Friday, April 29, 2011

Grandmother, her Yippy Dog, & a Goatmobile Full of Hot Chicks!

Life on a farm is ALWAYS an adventure! Last week, a tornado struck just south of Groveport, Ohio . . . which also happens to be where Harrison Farm is located! When I went to bed that night, I knew there was a possibility of severe storms. At 2:27am on Tuesday morning, I awoke to tremendous noise (and it had to be astoundingly loud to awaken me!) I noted we had lost power, and went to check on Grandmother. Before I could get her bundled down to the sorm cellar, the tornado sirens ceased. The house appeared solid, and there was little I could do in the dark, so I went back to sleep. Poor Grandmother was incredibly stressed and didn't sleep that night.

The next morning I began to ascertain the amount of destruction. This was only two weeks after we had been struck by straight-line winds that took part of the roof off the big barn. The good news was that the insurance claim was already moving forward and the roofer was ready to begin repairs from that storm. There was some additional damage to the big barn from the tornado, but within 48 hours it was repaired since we were already next in line for the roofing crew! Unfortunately, there was enough additional damage that another insurance claim had to be filed. There was roof damage to the long shed, chicken house, and airplane hanger. Some barn doors and windows were damaged, and several trees wereaffected. All in all, though, we were VERY fortunate. All the animals were safe and none of the destruction was catastrophic. We were especially fortunate compared to some of our neighbors, who lost entire buildings.

Power was restored to the farm within 24 hours after the tornado -- thankfully! It was quite a bit of stress, however, on The Grandmother. Life carried on as we dealt with clean-up over the next few days. I was most delighted that my new chicks arrived on Monday! As I rushed around that day, I quickly set up a heat lamb for them in a corner of the kitchen, expecting to get them housed in the basement as soon as I had time that evening. Much of that day was spent working in the barn -- leaving me covered in manure & mud! The farm has become an extremely muddy mess, due to central Ohio experiencing its wettest April on record. The sun eventually came out that afternoon . . . and then the power went out yet again!

Grandmother began to panic with the loss of electric, and I was very concerned when I came in from the barn and realized she was lighting kerosene lamps in the house! I finished the chores while it was still daylight, and then consulted with Auntie about what was best to do for Grandmother. As it happened, Auntie's sump pump stopped working when the electric went out and volumes of water were rushing into her basement! Noting that Grandmother was on the verge of an anxiety attack, I decided I needed to get her somewhere warm that had electricity. She decided she wanted to go to the local motel. Shortly thereafter, I found myself (still covered in manure & mud) driving Grandmother & Buffy the Maltese to the Best Western, with my chicks in the back of my SUV! Remember those baby chicks? Baby chicks that cannot get cold when they are so young? I knew the Goatmobile was at least warmer than the powerless house!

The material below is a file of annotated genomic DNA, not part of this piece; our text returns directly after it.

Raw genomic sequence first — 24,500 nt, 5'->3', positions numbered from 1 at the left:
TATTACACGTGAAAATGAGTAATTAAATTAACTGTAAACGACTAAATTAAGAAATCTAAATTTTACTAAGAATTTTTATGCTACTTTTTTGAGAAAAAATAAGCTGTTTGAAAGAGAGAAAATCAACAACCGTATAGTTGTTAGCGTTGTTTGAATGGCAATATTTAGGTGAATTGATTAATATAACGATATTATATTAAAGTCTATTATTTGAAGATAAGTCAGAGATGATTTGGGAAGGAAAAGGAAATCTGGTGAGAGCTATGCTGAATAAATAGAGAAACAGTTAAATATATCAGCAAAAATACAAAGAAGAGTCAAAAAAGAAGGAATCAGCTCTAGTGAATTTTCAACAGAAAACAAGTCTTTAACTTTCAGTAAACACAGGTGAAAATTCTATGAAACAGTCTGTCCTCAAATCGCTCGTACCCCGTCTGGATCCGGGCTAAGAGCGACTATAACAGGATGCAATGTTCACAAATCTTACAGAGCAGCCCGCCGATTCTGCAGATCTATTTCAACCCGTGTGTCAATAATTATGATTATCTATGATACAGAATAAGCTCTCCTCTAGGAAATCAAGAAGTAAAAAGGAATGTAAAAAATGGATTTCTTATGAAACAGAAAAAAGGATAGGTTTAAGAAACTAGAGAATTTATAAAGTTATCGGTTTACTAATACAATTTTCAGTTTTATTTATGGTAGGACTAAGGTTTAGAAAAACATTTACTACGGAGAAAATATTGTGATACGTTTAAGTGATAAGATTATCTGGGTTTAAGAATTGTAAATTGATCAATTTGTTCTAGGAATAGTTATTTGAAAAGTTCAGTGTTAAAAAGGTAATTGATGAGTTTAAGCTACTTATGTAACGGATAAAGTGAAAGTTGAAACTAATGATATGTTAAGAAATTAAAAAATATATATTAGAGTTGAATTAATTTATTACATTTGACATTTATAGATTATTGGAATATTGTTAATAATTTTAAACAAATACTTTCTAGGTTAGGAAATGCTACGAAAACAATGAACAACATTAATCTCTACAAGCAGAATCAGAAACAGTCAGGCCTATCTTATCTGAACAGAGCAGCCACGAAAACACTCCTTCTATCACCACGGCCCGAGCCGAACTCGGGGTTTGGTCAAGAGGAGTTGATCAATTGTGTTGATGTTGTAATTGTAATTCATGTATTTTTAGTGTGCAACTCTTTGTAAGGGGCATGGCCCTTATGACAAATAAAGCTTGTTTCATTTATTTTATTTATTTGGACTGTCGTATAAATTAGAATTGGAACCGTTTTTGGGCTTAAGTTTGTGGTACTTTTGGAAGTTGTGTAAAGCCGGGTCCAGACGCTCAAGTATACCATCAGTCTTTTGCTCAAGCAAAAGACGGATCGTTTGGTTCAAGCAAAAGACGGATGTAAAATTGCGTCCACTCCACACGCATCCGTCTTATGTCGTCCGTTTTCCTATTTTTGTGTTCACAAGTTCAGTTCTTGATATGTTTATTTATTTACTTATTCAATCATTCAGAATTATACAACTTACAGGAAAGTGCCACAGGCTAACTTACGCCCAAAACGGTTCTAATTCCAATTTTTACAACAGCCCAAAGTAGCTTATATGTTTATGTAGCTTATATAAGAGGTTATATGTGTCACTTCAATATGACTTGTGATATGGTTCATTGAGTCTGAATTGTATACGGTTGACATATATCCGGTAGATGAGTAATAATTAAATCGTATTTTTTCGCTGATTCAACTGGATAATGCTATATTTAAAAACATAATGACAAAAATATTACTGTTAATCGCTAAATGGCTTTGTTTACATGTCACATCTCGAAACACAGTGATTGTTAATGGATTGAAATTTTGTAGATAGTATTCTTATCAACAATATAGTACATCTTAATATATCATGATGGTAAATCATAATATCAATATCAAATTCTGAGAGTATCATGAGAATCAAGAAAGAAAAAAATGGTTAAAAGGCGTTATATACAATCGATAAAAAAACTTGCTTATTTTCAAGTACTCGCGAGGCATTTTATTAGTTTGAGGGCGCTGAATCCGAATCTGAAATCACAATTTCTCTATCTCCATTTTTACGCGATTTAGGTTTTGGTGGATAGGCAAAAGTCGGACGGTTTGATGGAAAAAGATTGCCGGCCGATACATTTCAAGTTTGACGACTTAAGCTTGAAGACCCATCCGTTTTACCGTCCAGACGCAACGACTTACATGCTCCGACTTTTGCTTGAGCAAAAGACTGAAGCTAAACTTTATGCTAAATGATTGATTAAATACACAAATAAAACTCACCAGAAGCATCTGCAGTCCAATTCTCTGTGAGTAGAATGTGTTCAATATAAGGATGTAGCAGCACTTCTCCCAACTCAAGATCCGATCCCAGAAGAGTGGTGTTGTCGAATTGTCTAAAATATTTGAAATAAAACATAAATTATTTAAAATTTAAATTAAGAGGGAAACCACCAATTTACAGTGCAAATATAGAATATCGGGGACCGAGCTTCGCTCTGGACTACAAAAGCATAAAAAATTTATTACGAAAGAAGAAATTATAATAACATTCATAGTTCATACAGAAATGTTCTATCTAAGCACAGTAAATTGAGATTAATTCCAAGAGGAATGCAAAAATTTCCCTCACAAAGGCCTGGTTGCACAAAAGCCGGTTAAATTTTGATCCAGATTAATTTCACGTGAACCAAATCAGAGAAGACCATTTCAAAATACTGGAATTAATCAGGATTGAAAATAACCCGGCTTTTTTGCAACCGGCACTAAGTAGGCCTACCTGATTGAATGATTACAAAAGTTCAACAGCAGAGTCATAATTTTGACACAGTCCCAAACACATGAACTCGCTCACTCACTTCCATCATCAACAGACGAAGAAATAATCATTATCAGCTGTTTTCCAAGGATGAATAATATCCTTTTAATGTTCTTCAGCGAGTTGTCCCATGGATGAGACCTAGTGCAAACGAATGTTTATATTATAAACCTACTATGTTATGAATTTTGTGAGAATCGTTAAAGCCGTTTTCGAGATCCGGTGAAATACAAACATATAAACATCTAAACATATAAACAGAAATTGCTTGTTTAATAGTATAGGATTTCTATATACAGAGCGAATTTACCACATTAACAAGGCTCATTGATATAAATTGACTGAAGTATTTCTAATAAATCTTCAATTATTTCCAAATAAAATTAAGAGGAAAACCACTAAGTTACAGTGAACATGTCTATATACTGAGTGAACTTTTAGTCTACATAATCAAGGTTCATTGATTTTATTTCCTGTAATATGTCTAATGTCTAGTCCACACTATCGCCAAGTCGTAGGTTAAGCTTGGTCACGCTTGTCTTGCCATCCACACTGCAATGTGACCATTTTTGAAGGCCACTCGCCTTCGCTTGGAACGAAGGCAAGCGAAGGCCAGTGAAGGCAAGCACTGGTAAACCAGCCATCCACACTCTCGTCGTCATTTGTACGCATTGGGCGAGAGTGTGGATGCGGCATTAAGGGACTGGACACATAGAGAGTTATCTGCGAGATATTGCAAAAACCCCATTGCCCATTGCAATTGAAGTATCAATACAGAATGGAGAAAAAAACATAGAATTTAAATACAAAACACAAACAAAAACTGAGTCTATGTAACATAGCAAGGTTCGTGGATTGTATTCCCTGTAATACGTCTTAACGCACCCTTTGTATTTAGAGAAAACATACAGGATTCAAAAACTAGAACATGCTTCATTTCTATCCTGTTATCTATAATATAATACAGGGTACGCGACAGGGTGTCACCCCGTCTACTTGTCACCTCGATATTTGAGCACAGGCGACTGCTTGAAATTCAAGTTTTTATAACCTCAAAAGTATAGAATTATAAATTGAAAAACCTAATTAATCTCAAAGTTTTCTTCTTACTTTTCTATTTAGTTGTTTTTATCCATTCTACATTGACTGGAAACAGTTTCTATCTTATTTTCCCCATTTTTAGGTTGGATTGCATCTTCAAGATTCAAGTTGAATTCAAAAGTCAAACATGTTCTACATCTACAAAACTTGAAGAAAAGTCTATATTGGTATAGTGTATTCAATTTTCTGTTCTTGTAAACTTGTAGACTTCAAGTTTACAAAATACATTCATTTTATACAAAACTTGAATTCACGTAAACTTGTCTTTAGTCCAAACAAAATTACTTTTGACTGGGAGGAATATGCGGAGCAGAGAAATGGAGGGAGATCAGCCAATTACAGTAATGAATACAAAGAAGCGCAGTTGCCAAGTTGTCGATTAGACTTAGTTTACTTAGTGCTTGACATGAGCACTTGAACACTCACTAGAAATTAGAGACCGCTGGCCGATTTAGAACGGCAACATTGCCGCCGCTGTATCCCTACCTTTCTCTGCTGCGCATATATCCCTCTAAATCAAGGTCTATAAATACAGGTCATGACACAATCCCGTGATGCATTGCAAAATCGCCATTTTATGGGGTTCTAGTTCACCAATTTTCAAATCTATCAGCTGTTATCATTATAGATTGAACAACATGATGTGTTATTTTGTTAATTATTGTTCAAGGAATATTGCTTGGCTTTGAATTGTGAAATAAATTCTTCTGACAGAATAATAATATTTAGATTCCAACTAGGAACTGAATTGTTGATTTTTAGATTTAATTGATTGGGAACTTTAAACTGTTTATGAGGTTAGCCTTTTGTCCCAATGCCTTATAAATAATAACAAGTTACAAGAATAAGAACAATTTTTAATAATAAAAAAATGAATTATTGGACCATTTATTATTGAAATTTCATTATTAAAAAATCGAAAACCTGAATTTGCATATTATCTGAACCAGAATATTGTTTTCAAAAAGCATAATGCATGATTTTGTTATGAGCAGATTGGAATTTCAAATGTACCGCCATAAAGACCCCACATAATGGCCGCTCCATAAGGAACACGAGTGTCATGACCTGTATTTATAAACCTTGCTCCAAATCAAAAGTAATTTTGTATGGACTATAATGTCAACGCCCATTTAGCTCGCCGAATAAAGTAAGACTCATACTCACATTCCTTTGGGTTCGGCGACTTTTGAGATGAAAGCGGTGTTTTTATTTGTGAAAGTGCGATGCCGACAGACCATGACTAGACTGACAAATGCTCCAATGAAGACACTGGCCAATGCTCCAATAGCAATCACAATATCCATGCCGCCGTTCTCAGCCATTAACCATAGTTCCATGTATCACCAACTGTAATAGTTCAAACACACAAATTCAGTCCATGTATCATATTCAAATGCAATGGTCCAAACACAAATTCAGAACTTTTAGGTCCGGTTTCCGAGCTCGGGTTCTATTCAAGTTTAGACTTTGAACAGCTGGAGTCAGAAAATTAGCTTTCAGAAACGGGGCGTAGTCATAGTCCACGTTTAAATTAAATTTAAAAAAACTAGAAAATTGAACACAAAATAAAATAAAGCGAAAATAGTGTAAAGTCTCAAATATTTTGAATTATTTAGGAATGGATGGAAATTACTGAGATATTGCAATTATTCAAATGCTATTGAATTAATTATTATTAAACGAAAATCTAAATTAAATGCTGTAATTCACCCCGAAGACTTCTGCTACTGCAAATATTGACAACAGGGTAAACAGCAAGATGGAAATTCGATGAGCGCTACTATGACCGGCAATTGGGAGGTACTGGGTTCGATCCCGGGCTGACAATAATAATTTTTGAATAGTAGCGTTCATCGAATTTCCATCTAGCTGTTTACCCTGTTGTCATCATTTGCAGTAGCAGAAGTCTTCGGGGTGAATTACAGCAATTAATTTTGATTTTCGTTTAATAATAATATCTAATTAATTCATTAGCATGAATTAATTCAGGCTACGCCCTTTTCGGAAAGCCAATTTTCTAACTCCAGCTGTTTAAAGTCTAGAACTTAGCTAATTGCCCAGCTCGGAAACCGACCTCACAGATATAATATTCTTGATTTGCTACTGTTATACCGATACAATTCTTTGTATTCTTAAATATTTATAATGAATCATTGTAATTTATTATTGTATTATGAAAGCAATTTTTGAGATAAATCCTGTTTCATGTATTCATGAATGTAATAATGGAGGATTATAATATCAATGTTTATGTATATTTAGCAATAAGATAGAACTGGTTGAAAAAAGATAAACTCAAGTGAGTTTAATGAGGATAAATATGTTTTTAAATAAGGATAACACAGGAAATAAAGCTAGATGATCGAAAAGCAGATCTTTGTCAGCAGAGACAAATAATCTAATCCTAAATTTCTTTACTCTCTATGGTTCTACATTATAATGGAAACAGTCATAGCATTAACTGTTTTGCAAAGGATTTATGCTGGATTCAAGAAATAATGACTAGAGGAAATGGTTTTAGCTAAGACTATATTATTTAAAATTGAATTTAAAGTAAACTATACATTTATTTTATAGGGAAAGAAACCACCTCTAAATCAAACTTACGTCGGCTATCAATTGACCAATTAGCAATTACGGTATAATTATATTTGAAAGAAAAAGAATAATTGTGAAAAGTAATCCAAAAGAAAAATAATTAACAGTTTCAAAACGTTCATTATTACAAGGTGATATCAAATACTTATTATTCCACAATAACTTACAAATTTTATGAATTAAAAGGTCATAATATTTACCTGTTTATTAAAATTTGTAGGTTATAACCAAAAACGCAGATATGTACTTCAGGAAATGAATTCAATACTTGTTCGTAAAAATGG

In that state, I arrived at the Best Western! Thankfully, the Bahamian desk clerk was most understanding! I checked Grandmother in, and learned that pets were not welcome. Thus, Buffy accompanied me into Canal Winchester, where I was optimistic that I could leave the baby chicks with my friend Christopher. After all, what man doesn't want to say he has an apartment full of hot chicks?!? Of course, I wasn't expecting Christopher's neighbor to be out with his pit bull when I arrived with Buffy the Maltese . . . imagine the Goatherd trying to carry a tub of peeping chicks and a yipping lapdog past a curious pit bull! Buffy & I then returned to the Farm to check on Auntie and her basement. Thanks be to God, power was restored! The sump pump kicked back on and the water rushed outward. I then began the reverse journey to retrieve the chicks and then pick up Grandmother. And yes, it was absolutely worth the $88 room fee for Grandmother to have a warm shower and be able to watch Pat Sajak in comfort!